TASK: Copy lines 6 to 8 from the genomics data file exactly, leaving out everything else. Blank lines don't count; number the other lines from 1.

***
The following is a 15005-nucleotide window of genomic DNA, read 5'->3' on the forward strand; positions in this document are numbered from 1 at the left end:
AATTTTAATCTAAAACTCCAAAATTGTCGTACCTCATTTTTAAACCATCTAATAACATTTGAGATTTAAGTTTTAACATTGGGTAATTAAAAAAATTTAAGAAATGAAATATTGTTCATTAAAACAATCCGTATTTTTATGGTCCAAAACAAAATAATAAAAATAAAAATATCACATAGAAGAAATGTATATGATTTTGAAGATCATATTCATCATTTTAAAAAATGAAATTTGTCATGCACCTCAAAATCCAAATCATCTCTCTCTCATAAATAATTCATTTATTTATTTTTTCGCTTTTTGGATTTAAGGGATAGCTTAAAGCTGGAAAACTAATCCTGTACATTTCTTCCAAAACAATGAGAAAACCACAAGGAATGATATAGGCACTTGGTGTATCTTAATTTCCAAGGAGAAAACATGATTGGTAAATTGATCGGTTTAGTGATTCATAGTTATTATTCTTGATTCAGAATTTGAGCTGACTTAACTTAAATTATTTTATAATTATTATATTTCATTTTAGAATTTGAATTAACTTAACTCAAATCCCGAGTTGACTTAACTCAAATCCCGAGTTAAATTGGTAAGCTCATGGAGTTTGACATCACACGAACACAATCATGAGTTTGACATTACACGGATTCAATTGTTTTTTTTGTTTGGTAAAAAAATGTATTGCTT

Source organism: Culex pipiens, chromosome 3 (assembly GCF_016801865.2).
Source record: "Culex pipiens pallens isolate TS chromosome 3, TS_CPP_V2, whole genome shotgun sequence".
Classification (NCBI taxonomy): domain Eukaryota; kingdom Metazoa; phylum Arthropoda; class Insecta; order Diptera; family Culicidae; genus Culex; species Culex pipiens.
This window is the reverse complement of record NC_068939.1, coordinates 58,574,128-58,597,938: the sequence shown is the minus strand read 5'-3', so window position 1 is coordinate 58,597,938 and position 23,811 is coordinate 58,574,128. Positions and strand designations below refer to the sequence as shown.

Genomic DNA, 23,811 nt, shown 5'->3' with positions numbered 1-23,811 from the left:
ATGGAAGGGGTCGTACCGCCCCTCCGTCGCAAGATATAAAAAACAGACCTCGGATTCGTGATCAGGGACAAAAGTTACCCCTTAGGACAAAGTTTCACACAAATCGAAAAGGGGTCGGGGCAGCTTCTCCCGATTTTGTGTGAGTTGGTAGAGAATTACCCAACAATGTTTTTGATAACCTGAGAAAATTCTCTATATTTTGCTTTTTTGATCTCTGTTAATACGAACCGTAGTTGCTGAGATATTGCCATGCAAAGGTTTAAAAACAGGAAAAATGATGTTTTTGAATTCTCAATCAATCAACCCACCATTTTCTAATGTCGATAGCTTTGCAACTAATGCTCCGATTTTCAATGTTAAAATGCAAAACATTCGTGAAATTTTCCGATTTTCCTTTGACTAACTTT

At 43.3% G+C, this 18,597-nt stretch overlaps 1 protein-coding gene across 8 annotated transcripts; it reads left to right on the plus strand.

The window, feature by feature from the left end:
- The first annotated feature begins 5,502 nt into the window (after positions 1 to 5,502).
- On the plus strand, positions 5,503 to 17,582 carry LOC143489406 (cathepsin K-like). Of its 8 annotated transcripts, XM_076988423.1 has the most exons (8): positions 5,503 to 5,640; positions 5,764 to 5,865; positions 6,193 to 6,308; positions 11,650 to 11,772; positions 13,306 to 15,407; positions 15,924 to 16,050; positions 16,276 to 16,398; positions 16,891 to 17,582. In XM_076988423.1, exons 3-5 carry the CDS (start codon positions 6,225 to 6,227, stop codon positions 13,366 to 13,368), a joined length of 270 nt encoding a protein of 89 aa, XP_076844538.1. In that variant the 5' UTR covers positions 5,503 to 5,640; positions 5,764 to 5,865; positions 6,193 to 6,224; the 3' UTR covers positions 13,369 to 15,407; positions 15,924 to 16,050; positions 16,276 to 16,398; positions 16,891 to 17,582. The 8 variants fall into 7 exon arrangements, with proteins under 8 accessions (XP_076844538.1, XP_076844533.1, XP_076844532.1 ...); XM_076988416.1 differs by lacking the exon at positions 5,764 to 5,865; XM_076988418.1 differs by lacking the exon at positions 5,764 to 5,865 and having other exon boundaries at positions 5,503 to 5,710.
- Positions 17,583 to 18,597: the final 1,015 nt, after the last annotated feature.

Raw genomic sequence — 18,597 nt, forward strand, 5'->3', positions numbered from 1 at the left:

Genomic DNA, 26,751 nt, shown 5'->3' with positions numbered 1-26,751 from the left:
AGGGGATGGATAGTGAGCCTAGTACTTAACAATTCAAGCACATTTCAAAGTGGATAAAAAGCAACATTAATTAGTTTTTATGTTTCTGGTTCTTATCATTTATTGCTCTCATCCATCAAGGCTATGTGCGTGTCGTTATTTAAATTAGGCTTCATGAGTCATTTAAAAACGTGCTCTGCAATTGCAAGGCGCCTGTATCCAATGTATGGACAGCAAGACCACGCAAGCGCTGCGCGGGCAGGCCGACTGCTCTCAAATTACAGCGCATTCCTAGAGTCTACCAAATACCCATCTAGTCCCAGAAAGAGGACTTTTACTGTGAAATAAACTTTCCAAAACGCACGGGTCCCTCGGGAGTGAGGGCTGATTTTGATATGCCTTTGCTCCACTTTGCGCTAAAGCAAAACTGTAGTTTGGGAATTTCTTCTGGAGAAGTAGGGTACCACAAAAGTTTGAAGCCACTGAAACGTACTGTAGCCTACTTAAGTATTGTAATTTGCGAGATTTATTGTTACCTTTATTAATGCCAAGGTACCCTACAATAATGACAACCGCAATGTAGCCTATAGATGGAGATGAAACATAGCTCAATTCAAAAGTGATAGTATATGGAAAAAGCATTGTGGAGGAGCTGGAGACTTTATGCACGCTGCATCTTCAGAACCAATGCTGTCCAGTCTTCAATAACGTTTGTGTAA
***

This window is the reverse complement of record NC_068939.1, coordinates 58,574,128-58,597,938: the sequence shown is the minus strand read 5'-3', so window position 1 is coordinate 58,597,938 and position 23,811 is coordinate 58,574,128. Positions and strand designations below refer to the sequence as shown.

Genomic DNA, 23,811 nt, shown 5'->3' with positions numbered 1-23,811 from the left:
ATGGAAGGGGTCGTACCGCCCCTCCGTCGCAAGATATAAAAAACAGACCTCGGATTCGTGATCAGGGACAAAAGTTACCCCTTAGGACAAAGTTTCACACAAATCGAAAAGGGGTCGGGGCAGCTTCTCCCGATTTTGTGTGAGTTGGTAGAGAATTACCCAACAATGTTTTTGATAACCTGAGAAAATTCTCTATATTTTGCTTTTTTGATCTCTGTTAATACGAACCGTAGTTGCTGAGATATTGCCATGCAAAGGTTTAAAAACAGGAAAAATGATGTTTTTGAATTCTCAATCAATCAACCCACCATTTTCTAATGTCGATAGCTTTGCAACTAATGCTCCGATTTTCAATGTTAAAATGCAAAACATTCGTGAAATTTTCCGATTTTCCTTTGACTAACTTT